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How is this not completely true of every service?

If Facebook sees it fit to prevent you (the developer) from accessing your FB specific user base for any reason / violation there is nothing you can really do.

If Google sees it fit to prevent you (the developer) from accessing your Google specific user base for any reason / violation there is nothing you can really do.

Worse

If Gmail sees it fit to prevent you (the developer) from accessing your Gmail specific user base for any reason / violation there is nothing you can really do. Gmail already does this occasionally by quickly blacklisting non Gmail senders in their spam filters.




Not really a completely fair comparison. With FB / Google, most people at least have the hope of migrating away using setting the email / phone (Google provides this, FB doesn't) as username.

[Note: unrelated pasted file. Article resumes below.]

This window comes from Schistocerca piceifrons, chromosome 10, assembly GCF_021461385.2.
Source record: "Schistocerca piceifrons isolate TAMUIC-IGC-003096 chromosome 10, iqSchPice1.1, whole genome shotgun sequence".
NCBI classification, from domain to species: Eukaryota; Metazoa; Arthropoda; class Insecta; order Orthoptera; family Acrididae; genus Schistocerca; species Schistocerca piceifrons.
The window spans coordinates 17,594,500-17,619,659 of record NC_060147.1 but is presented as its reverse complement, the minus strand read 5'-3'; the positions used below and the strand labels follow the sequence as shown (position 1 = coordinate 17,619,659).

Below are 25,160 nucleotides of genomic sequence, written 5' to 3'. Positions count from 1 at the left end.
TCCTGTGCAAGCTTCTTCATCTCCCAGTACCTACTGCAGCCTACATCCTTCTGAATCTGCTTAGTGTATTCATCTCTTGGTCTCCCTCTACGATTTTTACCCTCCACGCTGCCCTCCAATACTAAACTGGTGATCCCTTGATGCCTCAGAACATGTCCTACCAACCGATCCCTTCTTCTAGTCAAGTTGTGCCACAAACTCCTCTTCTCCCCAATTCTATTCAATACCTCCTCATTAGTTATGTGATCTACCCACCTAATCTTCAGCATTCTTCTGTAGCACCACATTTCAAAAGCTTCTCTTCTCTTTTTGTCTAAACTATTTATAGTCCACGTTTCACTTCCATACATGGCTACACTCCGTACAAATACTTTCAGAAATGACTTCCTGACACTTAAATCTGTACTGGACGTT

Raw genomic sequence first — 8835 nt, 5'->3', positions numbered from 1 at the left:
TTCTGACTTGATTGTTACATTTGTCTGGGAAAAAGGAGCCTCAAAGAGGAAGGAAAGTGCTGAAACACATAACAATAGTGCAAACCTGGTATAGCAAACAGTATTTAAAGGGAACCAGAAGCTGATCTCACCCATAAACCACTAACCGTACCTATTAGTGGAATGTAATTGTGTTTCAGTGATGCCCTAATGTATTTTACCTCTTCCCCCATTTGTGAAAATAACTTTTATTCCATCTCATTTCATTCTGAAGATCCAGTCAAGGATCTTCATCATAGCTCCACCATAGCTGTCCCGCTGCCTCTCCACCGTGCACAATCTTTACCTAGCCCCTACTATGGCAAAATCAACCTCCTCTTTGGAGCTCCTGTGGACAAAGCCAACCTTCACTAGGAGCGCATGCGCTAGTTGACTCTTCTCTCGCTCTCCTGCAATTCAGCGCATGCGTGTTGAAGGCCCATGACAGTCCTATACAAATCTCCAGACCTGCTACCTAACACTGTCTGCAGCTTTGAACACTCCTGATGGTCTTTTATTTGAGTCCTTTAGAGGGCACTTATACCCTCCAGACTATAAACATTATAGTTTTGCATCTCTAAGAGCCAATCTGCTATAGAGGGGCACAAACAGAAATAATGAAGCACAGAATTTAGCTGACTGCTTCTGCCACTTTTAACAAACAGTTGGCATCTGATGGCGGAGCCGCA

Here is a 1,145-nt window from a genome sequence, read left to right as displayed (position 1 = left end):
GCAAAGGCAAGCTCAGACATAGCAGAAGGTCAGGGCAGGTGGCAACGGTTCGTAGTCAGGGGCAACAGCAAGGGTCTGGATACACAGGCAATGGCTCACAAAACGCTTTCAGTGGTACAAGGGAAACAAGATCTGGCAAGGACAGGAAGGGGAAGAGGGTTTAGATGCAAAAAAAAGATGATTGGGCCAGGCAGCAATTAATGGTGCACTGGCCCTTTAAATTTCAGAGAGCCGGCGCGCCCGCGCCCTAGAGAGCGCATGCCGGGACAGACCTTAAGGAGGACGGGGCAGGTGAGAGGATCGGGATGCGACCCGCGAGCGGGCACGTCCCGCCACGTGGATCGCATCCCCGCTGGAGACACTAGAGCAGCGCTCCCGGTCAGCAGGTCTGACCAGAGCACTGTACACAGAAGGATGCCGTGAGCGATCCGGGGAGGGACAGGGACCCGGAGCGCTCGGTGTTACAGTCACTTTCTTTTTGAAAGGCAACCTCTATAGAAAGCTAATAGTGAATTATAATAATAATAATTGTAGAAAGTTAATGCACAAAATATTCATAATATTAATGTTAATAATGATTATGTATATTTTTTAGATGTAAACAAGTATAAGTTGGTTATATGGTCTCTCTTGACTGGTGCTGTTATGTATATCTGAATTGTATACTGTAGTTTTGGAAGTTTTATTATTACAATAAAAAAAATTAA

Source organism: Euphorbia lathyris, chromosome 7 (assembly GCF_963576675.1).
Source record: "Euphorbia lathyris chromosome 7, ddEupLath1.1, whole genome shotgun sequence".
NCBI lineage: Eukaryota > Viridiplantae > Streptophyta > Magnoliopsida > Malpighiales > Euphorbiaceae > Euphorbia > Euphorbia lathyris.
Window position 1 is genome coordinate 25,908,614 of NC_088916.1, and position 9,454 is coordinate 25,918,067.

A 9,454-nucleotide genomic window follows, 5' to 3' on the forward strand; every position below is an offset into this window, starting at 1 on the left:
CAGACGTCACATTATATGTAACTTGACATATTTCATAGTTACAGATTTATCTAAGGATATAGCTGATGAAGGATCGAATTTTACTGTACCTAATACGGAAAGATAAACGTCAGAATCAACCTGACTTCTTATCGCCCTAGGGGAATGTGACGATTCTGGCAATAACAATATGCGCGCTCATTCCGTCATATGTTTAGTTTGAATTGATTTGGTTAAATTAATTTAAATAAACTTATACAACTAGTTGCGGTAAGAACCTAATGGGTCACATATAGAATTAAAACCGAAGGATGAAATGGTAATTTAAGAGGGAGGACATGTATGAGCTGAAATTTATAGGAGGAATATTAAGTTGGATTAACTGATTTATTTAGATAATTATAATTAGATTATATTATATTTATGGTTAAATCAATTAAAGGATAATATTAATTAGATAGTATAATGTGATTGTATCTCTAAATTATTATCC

If Apple tells you to take a hike, and then subsequently disables the email redirect -- you're completely SOL. You'd have no way to reach out to the user anymore, unless you took other identifying bits of info. And if you did that anyway, that defeats the purpose of AppleID to begin with.

Most users will probably not even be tracking what autogenerated email they're using, hence you no longer have a way to reliably reconcile what user had which account.

Regarding the GMail specific case though, I fully agree. Being banned by GMail is a company ending thing.


Apple said that they are going to allow the user to disable an auto forwarding address. I’m assuming there would be some way for the user to see a list of app -> email address associations.




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